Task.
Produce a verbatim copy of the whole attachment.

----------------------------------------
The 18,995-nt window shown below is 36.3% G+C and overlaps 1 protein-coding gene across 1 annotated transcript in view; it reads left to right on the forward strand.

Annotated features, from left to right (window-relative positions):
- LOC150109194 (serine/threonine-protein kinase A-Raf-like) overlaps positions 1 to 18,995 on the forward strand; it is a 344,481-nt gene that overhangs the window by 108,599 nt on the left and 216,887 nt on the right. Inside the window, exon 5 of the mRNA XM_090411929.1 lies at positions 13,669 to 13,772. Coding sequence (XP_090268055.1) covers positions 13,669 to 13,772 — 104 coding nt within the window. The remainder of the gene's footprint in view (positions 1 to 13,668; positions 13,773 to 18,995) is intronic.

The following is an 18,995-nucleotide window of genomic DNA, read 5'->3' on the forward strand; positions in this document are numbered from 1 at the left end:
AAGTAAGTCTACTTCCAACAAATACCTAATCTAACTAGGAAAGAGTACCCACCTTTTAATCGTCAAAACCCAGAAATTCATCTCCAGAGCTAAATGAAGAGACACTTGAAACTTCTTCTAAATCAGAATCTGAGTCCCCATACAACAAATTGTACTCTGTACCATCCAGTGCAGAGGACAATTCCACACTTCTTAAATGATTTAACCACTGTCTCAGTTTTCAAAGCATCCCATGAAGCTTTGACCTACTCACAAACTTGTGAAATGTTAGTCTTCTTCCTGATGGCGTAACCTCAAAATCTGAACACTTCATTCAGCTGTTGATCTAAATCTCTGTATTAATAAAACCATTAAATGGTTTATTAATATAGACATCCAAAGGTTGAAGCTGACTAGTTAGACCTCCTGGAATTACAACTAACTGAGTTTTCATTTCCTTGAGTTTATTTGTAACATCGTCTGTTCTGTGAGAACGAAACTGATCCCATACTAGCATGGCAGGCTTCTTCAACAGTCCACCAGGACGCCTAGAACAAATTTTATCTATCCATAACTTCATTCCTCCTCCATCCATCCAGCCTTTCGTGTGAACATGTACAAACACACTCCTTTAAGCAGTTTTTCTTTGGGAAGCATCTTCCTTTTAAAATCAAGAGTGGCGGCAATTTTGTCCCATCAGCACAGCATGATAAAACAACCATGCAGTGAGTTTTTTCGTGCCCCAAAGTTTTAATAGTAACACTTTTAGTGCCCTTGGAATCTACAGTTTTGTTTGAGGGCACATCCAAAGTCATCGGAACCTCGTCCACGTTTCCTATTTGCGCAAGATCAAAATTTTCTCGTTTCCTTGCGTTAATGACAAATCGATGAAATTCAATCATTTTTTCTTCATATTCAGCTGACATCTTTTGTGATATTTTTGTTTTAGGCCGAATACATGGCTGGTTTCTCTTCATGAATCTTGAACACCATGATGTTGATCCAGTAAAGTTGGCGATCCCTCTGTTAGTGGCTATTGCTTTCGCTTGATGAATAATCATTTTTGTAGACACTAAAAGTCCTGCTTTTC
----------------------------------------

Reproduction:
The 18,995-nt window shown below is 36.3% G+C and overlaps 1 protein-coding gene across 1 annotated transcript in view; it reads left to right on the forward strand.

Annotated features, from left to right (window-relative positions):
- LOC150109194 (serine/threonine-protein kinase A-Raf-like) overlaps positions 1 to 18,995 on the forward strand; it is a 344,481-nt gene that overhangs the window by 108,599 nt on the left and 216,887 nt on the right. Inside the window, exon 5 of the mRNA XM_090411929.1 lies at positions 13,669 to 13,772. Coding sequence (XP_090268055.1) covers positions 13,669 to 13,772 — 104 coding nt within the window. The remainder of the gene's footprint in view (positions 1 to 13,668; positions 13,773 to 18,995) is intronic.

The following is an 18,995-nucleotide window of genomic DNA, read 5'->3' on the forward strand; positions in this document are numbered from 1 at the left end:
AAGTAAGTCTACTTCCAACAAATACCTAATCTAACTAGGAAAGAGTACCCACCTTTTAATCGTCAAAACCCAGAAATTCATCTCCAGAGCTAAATGAAGAGACACTTGAAACTTCTTCTAAATCAGAATCTGAGTCCCCATACAACAAATTGTACTCTGTACCATCCAGTGCAGAGGACAATTCCACACTTCTTAAATGATTTAACCACTGTCTCAGTTTTCAAAGCATCCCATGAAGCTTTGACCTACTCACAAACTTGTGAAATGTTAGTCTTCTTCCTGATGGCGTAACCTCAAAATCTGAACACTTCATTCAGCTGTTGATCTAAATCTCTGTATTAATAAAACCATTAAATGGTTTATTAATATAGACATCCAAAGGTTGAAGCTGACTAGTTAGACCTCCTGGAATTACAACTAACTGAGTTTTCATTTCCTTGAGTTTATTTGTAACATCGTCTGTTCTGTGAGAACGAAACTGATCCCATACTAGCATGGCAGGCTTCTTCAACAGTCCACCAGGACGCCTAGAACAAATTTTATCTATCCATAACTTCATTCCTCCTCCATCCATCCAGCCTTTCGTGTGAACATGTACAAACACACTCCTTTAAGCAGTTTTTCTTTGGGAAGCATCTTCCTTTTAAAATCAAGAGTGGCGGCAATTTTGTCCCATCAGCACAGCATGATAAAACAACCATGCAGTGAGTTTTTTCGTGCCCCAAAGTTTTAATAGTAACACTTTTAGTGCCCTTGGAATCTACAGTTTTGTTTGAGGGCACATCCAAAGTCATCGGAACCTCGTCCACGTTTCCTATTTGCGCAAGATCAAAATTTTCTCGTTTCCTTGCGTTAATGACAAATCGATGAAATTCAATCATTTTTTCTTCATATTCAGCTGACATCTTTTGTGATATTTTTGTTTTAGGCCGAATACATGGCTGGTTTCTCTTCATGAATCTTGAACACCATGATGTTGATCCAGTAAAGTTGGCGATCCCTCTGTTAGTGGCTATTGCTTTCGCTTGATGAATAATCATTTTTGTAGACACTAAAAGTCCTGCTTTTC